"A brilliant young scholar's history of 175 years of teaching in America shows that teachers have always borne the brunt of shifting, often impossible expectations. In other nations, public schools are one thread in a quilt that includes free universal child care, health care, and job training. Here, schools are the whole cloth. Today we look around the world at countries like Finland and South Korea, whose students consistently outscore Americans on standardized tests, and wonder what we are doing wrong. Dana Goldstein first asks the often-forgotten question: "How did we get here?" She argues that we must take the historical perspective, understanding the political and cultural baggage that is tied to teaching, if we have any hope of positive change. In her lively, character-driven history of public teaching, Goldstein guides us through American education's many passages, including the feminization of teaching in the 1800s and the fateful growth of unions, and shows that the battles fought over nearly two centuries echo the very dilemmas we cope with today. Goldstein shows that recent innovations like Teach for America, merit pay, and teacher evaluation via student testing are actually as old as public schools themselves. Goldstein argues that long-festering ambivalence about teachers--are they civil servants or academic professionals?--and unrealistic expectations that the schools alone should compensate for poverty's ills have driven the most ambitious people from becoming teachers and sticking with it. In America's past, and in local innovations that promote the professionalization of the teaching corps, Goldstein finds answers to an age-old problem"--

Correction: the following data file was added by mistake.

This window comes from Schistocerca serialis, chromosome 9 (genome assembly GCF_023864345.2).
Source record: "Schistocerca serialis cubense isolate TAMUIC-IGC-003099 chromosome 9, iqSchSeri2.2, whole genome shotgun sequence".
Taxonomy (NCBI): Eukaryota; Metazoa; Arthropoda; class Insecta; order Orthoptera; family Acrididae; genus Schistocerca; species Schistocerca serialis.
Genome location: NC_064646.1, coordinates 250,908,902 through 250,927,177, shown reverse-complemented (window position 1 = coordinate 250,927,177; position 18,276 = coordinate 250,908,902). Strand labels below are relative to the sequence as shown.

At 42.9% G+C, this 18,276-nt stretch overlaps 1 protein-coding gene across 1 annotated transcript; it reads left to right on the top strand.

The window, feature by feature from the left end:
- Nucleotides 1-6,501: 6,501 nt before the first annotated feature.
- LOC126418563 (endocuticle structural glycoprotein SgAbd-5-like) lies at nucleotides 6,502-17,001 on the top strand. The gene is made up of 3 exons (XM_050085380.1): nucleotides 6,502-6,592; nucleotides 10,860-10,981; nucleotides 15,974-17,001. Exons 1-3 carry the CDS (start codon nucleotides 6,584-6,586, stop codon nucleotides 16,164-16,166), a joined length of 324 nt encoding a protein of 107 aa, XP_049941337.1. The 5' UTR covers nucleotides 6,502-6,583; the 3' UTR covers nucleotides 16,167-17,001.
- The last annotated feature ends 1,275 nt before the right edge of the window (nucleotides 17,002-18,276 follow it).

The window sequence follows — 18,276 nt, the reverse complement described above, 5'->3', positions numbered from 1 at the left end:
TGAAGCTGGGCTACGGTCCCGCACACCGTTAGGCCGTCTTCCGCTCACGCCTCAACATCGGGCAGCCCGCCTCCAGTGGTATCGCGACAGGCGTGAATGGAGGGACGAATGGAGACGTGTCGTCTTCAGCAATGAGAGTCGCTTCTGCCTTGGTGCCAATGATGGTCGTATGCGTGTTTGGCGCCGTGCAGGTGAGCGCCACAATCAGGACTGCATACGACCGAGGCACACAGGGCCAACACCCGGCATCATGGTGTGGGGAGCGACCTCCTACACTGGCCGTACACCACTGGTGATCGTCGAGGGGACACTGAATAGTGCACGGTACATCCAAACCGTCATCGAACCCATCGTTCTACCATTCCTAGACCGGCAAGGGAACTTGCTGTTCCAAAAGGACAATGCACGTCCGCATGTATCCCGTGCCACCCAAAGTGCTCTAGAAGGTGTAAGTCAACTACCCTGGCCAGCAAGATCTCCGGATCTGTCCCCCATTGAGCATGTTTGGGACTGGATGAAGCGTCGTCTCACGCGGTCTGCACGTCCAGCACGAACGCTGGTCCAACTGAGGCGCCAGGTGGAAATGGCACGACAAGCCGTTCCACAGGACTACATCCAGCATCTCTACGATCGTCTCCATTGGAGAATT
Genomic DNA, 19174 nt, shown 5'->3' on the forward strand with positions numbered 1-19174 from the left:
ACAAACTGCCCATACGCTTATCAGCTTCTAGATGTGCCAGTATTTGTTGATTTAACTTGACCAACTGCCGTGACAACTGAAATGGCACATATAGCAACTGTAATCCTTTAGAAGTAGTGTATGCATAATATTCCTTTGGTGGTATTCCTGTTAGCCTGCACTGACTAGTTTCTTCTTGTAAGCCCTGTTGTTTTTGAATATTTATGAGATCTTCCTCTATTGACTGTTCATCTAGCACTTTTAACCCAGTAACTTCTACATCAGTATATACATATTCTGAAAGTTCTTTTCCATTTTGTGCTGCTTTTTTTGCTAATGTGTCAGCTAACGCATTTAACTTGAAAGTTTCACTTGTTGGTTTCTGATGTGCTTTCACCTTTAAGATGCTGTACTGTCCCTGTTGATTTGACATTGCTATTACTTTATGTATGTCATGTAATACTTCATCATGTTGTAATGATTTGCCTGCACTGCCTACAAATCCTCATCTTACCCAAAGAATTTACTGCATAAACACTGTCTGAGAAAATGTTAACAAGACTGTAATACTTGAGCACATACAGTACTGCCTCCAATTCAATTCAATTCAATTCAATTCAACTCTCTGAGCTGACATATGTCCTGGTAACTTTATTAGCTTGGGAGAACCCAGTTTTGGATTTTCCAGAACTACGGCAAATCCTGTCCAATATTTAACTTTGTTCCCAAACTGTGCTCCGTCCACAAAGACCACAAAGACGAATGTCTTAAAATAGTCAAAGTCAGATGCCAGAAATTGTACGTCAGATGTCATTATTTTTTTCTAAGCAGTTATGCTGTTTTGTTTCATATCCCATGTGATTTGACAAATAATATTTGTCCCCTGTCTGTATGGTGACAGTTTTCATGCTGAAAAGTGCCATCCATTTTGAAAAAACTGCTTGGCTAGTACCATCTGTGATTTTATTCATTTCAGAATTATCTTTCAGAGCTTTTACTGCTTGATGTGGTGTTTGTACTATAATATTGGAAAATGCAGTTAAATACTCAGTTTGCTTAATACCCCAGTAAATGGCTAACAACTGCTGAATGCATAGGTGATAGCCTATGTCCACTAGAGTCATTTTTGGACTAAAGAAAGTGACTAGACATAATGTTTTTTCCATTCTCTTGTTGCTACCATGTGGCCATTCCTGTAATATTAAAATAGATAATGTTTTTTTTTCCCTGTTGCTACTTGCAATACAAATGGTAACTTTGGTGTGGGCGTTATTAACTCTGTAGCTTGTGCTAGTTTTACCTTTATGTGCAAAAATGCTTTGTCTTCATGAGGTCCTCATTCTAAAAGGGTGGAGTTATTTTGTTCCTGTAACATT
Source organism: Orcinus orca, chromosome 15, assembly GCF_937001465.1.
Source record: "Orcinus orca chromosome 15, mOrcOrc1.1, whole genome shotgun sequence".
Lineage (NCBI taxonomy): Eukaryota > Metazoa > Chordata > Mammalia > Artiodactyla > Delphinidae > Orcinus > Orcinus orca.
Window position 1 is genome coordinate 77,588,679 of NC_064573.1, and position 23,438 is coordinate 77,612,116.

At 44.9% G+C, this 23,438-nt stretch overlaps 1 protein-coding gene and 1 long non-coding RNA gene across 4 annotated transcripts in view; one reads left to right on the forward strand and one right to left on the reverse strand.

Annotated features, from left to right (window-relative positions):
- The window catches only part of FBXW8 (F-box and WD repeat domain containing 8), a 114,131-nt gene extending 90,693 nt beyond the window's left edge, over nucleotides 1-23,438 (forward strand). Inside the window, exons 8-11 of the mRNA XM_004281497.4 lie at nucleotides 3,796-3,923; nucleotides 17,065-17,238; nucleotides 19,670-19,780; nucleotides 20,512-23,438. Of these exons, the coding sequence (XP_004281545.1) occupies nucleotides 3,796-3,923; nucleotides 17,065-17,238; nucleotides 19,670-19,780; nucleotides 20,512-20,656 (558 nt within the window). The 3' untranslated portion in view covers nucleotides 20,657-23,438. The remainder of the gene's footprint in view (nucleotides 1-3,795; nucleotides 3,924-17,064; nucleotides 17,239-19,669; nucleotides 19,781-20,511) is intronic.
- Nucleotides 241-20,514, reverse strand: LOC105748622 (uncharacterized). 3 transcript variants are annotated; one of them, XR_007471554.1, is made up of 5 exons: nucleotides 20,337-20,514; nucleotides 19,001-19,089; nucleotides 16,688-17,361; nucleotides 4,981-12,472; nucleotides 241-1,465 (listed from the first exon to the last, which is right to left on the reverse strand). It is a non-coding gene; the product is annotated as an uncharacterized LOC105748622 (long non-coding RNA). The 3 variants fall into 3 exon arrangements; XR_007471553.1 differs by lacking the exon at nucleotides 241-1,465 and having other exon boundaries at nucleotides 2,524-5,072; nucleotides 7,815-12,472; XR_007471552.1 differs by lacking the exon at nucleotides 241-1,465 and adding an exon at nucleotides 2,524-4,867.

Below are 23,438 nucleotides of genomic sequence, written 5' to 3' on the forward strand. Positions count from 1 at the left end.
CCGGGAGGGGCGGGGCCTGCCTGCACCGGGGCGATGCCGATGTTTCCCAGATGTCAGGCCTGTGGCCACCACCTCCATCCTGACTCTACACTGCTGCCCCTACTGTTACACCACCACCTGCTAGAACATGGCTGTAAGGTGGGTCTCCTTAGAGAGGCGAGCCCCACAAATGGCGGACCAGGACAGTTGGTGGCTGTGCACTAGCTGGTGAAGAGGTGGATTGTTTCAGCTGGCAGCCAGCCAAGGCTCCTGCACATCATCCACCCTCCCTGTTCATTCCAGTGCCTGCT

Posted in Education